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ADOT enhances security of driver license application process

7/22/2015

NORTH VALLEY – The Arizona Department of Transportation has implemented facial recognition technology in the application process for state-issued credentials, which the department says will help curb identity theft and fraud.

An applicant for a new or duplicate driver license or state ID card at an ADOT Motor Vehicle Division or Authorized Third Party office will have their photo taken at the beginning of the process. Facial recognition during the “Photo First” review process occurs seamlessly and without delay as the customer continues through the application process.

In 2012, ADOT Motor Vehicle Division implemented a Photo First approach to aid in the detection of and prevention of fraud, forgery and identity theft. In 2014, ADOT Motor Vehicle Division implemented Central Credential Issuance, eliminating credentials being issued at the MVD or Authorized Third Party offices. Both processes have contributed to a more comprehensive review of applications along with providing more time to identify possible fraudulent submissions.

One of the best screening formats in the detection of identity theft, attempted fraud or forgery in the application process has always been the ADOT Motor Vehicle Division customer service representatives who initially review all documents submitted in the application packet. During this initial screening process of the application packet by ADOT employees, possible file errors or fraudulent submissions are detected.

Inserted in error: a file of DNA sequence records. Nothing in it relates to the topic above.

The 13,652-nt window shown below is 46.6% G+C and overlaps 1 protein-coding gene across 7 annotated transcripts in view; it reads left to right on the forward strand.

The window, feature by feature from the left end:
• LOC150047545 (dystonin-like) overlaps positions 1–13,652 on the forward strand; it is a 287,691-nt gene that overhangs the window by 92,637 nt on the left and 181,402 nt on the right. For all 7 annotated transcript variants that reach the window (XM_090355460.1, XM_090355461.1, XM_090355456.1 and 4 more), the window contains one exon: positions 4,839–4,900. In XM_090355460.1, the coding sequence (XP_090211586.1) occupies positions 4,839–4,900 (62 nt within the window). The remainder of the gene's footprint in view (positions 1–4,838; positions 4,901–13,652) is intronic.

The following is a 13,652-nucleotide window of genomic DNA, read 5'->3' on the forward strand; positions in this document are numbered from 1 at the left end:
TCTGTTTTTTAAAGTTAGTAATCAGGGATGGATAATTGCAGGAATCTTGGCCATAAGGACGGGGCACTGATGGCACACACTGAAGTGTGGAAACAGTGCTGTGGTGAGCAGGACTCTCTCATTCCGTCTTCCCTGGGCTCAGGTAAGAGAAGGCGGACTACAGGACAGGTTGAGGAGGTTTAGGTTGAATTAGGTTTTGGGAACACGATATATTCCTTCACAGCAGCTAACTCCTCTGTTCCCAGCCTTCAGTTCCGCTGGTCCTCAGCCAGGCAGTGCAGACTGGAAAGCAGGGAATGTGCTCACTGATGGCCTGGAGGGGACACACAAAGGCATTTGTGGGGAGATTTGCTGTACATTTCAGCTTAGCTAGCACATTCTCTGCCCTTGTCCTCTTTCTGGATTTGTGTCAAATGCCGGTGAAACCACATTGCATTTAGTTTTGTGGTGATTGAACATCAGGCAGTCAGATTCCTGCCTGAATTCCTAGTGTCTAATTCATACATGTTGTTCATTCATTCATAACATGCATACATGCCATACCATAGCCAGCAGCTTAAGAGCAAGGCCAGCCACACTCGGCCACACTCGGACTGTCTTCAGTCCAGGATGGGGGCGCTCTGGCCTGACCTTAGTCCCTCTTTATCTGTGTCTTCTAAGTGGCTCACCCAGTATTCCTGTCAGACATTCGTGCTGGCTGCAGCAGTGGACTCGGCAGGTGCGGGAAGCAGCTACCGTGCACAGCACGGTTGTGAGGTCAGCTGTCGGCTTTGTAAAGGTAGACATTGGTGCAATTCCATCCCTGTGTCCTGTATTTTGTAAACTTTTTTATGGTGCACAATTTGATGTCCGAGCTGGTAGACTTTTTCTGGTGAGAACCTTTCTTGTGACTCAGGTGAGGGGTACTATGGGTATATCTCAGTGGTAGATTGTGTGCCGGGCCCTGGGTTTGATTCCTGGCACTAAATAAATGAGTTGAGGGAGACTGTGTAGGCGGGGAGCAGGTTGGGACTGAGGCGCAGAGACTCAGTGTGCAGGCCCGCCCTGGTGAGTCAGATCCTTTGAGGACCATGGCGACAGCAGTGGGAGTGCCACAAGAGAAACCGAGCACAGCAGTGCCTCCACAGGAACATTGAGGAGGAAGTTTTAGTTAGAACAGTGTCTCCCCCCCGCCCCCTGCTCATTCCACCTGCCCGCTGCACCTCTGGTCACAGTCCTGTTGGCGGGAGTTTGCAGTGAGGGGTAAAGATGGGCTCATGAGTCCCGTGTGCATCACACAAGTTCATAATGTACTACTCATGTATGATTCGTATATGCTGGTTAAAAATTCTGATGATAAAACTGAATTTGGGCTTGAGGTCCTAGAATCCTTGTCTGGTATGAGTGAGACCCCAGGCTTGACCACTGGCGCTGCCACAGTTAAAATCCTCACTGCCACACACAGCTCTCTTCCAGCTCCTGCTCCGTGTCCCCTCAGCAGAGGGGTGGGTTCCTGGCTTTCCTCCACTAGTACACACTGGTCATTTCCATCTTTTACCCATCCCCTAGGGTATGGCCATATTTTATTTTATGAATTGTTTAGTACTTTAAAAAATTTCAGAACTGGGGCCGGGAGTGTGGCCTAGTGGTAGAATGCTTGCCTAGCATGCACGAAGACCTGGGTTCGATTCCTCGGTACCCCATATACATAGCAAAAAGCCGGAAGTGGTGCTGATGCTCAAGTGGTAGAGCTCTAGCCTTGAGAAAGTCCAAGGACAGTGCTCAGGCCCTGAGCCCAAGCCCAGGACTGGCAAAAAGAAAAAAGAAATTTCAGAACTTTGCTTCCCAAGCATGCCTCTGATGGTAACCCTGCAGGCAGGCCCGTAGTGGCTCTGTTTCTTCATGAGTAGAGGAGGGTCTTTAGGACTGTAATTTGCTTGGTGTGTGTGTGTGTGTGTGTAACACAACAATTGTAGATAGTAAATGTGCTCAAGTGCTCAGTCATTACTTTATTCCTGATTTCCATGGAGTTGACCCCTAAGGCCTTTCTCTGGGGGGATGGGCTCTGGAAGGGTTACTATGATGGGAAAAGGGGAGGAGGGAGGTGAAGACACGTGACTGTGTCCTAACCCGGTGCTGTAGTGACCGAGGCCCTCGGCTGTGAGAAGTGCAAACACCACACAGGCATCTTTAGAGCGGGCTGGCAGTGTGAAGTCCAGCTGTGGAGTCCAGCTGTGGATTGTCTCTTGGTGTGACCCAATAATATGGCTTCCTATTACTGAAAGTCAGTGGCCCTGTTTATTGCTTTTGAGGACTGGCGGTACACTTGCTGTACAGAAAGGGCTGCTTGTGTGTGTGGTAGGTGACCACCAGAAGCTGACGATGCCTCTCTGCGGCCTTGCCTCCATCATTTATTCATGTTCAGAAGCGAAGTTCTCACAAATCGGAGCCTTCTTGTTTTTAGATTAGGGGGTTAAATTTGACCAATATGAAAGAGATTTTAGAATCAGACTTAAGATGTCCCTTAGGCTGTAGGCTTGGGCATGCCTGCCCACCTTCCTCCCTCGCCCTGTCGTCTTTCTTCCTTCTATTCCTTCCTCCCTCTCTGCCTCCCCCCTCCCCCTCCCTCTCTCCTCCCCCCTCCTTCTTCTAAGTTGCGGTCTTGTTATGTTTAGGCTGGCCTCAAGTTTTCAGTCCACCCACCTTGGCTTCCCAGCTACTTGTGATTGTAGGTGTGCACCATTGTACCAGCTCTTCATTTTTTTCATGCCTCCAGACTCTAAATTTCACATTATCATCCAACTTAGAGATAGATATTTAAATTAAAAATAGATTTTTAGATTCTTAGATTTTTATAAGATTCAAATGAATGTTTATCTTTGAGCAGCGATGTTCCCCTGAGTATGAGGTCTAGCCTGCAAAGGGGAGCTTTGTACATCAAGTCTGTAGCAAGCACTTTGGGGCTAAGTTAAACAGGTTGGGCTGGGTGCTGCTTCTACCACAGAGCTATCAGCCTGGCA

“Facial recognition technology supports the commitment by ADOT to protect the privacy of its customers, and to maintain the integrity and accuracy of the credential issuance process,” said ADOT Director John Halikowski. “This technology enables us to fight against fraud and identity theft.”

The technology provides an effective screening method to identify errors in customer records in the state driver license database and to prevent fraudulent attempts to obtain an Arizona driver license or identification card. It also allows ADOT to develop the new federally compliant Voluntary Travel ID according to the requirements outlined in the federal REAL ID Act of 2005.

When a credential application record generates an alert resulting from the facial recognition technology, the system will automatically perform an additional review of the record to identify and correct any possible file errors. If the system verifies it is not a file error, the record will then undergo a comprehensive review by personnel in the ADOT Office of the Inspector General.

“This technology allows us to take a proactive approach to protecting people’s identities and stopping fraud,” said ADOT Assistant Director Terry Conner, who leads the Enforcement and Compliance Division. “Our detectives are already working investigations after reviewing reliable information provided by the system.”

For more information about applying for an Arizona driver license or ID card, see azdot.gov/driverlicenseinfo.